Statistical analysis

The primary outcome was 30-day mortality. Secondary endpoints were length of stay on the ICU and the hospital, and 6-months mortality. Primary analyses were performed on the intention-to-treat population. Continuous data points were expressed as median ± interquartile range. Statistical significance in differences between independent groups were calculated using the Mann–Whitney U-test. Categorical data are expressed as numbers (percentages). The Chi2 test was applied to test differences between groups for their statistical significance. Proportional hazard ratios with 95% confidence interval (CI) were calculated using univariate Cox-regression analysis, and Kaplan–Meier curves were depicted to compare the cumulative incidence of mortality 30 days after randomization. Missing values were defined as “missing values”, and a complete-cases analyses was conducted. Unless otherwise stated, there were no missing values for the variables examined in the statistical analysis. Baseline variables and other variables that are not outcome had not been tested for statistically significant differences. All tests were two-sided, and a p-value of < 0.05 was considered statistically significant. Analyses were conducted using IBM SPSS Statistics (Version 28) and GraphPad Prism (GraphPad Software, Boston, USA).

Post hoc analyses

Additional proportional hazard ratios with 95% CI were calculated after exclusion of patients from the interventional group with mismatches using univariate Cox-regression analysis, and Kaplan–Meier curves were depicted to compare the cumulative incidence of mortality 30 days after randomization. Post hoc sensitivity analyses were performed for different subgroups of patients (with and without any treatment limitation, gender, age and Sequential Organ Failure Assessment (SOFA) score according to their median). Mixed-effects repeated measures analyses of variance were used to compare within-group, and between-group (sPPV-category on admission or randomized group) mean changes in SOFA, lactate, and capillary refill time over time to assess the effect of time on the organ function and microcirculation. The sphericity was tested for using Mauchly’s test and a Huyn–Feldt correction was applied to the one-factorial repeated measures ANOVA results in case of not fulfilling the spherical assumption. Greenhouse–Geisser correction was used to correct for the risk for type II error [34, 35].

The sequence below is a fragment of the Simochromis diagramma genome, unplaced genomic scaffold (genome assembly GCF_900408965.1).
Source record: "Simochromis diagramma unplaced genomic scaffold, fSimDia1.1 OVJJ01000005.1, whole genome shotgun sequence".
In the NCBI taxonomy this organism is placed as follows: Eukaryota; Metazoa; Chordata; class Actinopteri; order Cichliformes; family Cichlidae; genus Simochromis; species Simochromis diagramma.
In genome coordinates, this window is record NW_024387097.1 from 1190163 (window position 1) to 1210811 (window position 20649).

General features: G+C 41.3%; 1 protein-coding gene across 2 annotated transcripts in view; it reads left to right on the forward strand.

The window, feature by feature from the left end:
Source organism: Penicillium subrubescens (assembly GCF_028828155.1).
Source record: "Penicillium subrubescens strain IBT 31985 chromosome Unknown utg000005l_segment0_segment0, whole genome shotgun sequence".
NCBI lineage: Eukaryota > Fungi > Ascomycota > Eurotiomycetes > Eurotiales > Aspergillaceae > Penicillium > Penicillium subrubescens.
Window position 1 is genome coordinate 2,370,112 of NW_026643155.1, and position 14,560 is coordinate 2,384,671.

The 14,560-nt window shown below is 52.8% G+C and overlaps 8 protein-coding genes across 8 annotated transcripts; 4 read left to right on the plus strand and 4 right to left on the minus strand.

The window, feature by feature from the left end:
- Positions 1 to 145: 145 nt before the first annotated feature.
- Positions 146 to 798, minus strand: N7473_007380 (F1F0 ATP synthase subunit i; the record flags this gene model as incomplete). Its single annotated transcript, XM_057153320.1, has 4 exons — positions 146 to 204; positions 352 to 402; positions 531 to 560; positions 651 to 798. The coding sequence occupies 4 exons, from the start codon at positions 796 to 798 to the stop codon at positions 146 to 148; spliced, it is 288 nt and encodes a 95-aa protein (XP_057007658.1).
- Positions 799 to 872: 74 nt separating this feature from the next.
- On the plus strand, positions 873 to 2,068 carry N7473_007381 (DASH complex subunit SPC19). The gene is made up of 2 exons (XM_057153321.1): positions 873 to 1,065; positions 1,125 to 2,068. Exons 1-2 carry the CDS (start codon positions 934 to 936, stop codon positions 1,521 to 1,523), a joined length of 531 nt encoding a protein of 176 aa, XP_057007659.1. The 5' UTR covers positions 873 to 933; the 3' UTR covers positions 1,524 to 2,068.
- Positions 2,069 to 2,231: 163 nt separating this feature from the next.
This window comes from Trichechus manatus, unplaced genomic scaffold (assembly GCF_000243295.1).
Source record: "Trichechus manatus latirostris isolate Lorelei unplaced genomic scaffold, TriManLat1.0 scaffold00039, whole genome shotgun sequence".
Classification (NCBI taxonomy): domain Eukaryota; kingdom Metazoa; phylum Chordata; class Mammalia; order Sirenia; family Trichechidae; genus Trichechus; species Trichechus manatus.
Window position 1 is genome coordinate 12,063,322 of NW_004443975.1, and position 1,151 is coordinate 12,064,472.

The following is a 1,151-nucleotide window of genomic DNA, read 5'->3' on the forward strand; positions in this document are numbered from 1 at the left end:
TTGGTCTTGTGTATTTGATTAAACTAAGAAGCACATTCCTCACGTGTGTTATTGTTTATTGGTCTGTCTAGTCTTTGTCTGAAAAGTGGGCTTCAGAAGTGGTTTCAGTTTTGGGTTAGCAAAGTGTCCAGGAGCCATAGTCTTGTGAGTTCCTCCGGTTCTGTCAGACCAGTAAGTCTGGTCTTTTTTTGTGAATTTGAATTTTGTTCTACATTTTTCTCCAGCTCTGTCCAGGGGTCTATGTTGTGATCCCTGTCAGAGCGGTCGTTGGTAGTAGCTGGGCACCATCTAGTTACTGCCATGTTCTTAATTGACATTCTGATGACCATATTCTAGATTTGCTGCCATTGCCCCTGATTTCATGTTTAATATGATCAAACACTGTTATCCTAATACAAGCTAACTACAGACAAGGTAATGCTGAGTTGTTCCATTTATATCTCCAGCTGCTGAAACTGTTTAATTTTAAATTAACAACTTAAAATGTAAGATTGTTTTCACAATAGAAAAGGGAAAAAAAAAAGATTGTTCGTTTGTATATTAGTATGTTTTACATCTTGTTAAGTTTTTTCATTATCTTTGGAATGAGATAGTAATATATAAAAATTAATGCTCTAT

Patients’ baseline characteristics

From 21st February 2020 to 27th August 2022, 987 patients were screened, with 176 patients meeting inclusion criteria for shock. 35 patients could not be included because of various reasons (28 patients: no investigator ready for measurement within the time limits; 2 patients with a baseline lactate ≤ 2 mmol/L at ICU admission; 3 patients with no sufficient mouth opening; 2 patients with infectious diseases (COVID-19). Thus, 141 patients (69 patients in the interventional and 72 in the control group) from four tertiary referral hospitals were included and randomized (Fig. 1). Most patients were admitted to medical ICUs (111 patients, 79%). There were no significant differences regarding age, pre-existing comorbidities, SOFA score on admission, and the main cause of ICU admission between groups. The most frequent reasons for admission were cardiogenic and septic shock (Table 1). An overview of the missing values for additional analyses is given in supplemental Table 3.